In ‘The Troll’s Little Daughter’, the hero would have had no chance of setting his love free if she had not given him detailed instructions. It’s a pattern that can be seen in many other tales, including ‘The Giant Who Had No Heart in His Body’, ‘Jekovoy’, ‘The Little Tailor and the Three Dogs’, and ‘The Artful Soldier and the Czar’s Three Daughters’, to name only a few. In at least one version of ‘Rapunzel’, the prince brings her silk to weave a ladder. Though she depends on him to bring her resources (why could he not have just brought a ready made rope ladder and saved everybody a lot of trouble?) she is actively participating in her own rescue. In ‘The Wild Swans’, Elise’s brothers swoop to rescue her from a witch’s pyre, but they can only succeed because she has worked to break their enchantment.

This is co-operative rescue, a balance of knowledge and opportunity, and it works the other way around too – trapped male royals have been known to seek out the assistance of capable young women. The enchanted prince of ‘The Nine Doves’, for instance, the reckless protagonist of ‘Yellow Lily’, the talking bear from ‘Snow White and Rose Red’. Strength should not be gendered; all acts of self-defence should be celebrated, whether they take place with an explosion or a whisper. For this reason, co-operative rescue is one of my favourite fairy tale tropes. It subtly inverts your expectations, turning the protagonists into a team, each playing off the other’s skill set.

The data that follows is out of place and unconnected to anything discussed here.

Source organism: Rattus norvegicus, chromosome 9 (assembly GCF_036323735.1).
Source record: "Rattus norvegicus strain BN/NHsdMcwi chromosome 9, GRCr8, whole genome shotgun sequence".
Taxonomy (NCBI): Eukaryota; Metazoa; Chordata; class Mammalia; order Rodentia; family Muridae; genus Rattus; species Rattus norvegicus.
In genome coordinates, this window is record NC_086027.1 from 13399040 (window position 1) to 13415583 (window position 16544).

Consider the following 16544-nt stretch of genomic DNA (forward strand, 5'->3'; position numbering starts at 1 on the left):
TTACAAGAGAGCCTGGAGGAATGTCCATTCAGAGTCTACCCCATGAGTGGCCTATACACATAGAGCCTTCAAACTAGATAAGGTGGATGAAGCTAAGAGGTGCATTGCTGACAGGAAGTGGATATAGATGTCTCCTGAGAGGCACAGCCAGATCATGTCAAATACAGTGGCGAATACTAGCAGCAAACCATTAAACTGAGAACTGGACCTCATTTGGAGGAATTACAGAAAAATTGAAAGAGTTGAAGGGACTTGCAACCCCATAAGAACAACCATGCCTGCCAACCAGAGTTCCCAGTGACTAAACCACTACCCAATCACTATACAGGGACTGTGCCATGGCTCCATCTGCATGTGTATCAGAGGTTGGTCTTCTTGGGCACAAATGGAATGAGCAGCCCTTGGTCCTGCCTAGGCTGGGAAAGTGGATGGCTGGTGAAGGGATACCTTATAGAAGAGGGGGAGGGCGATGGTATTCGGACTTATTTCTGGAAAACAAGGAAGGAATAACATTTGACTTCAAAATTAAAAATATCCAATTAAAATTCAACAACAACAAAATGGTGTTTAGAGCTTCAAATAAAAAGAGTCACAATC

It takes courage, and trust, and determination.

It takes heroism. There’s more of that around than you might think.

4 thoughts on “In Dire Need of Dynamite: Feminism in Fairy Tales Part 3

  1. I love your blog for so many reasons.

    And I agree with everything you have to say here, except in the case of The Goose Girl. The princess in that story was in sore need of a backbone, if I ever saw one.

    • I love getting comments like yours! And I know what you mean about ‘The Goose Girl’ – she’s a protagonist who desperately needs to defend herself – but the way the story is set up informs why she doesn’t. The princess reads like someone who has been taught no defence mechanisms at all. The best she can do is conjure up a light breeze. She’s so trusting and vulnerable that her much harder-edged maid (who presumably knows her quite well) recognises her as easy prey. Which begs the question: what on earth was the queen thinking not sending fully armed guards? Did she have no idea of what her daughter was like? Three drops of blood on a handkerchief and a talking horse seem an entirely inadequate royal escort.

      • Royal fairytale parents take the protection of their daughters to extreme ends of the spectrum. On the one hand you’ve got, as you say, three drops of blood and a talking horse and, one presumes, a “good luck”. On the other you’ve got princesses locked away in golden eggs at the bottom of the ocean, and all male suitors beheaded for failing impossible quests to win her.